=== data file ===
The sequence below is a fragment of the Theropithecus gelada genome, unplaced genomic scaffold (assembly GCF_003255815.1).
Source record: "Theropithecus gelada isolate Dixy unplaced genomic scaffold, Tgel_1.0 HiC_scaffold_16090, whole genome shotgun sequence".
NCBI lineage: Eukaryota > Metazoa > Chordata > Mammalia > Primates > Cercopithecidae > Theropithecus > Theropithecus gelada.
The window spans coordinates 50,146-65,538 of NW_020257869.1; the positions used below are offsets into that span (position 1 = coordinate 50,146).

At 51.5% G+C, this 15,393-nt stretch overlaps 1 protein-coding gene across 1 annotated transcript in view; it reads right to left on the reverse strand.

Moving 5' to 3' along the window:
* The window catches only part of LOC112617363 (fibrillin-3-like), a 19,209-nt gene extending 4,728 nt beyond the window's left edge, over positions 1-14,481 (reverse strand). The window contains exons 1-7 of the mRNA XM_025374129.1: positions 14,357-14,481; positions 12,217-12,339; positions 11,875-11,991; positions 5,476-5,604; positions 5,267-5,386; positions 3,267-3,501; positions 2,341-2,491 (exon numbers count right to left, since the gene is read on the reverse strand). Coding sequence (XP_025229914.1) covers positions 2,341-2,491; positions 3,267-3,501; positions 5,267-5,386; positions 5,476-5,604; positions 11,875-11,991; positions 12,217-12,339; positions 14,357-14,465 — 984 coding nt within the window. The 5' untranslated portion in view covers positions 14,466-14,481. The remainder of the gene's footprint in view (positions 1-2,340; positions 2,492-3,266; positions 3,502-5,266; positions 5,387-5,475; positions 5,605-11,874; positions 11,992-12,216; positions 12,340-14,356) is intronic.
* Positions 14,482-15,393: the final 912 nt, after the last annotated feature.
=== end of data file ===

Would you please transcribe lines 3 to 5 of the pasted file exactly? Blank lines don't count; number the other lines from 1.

NCBI lineage: Eukaryota > Metazoa > Chordata > Mammalia > Primates > Cercopithecidae > Theropithecus > Theropithecus gelada.
The window spans coordinates 50,146-65,538 of NW_020257869.1; the positions used below are offsets into that span (position 1 = coordinate 50,146).

At 51.5% G+C, this 15,393-nt stretch overlaps 1 protein-coding gene across 1 annotated transcript in view; it reads right to left on the reverse strand.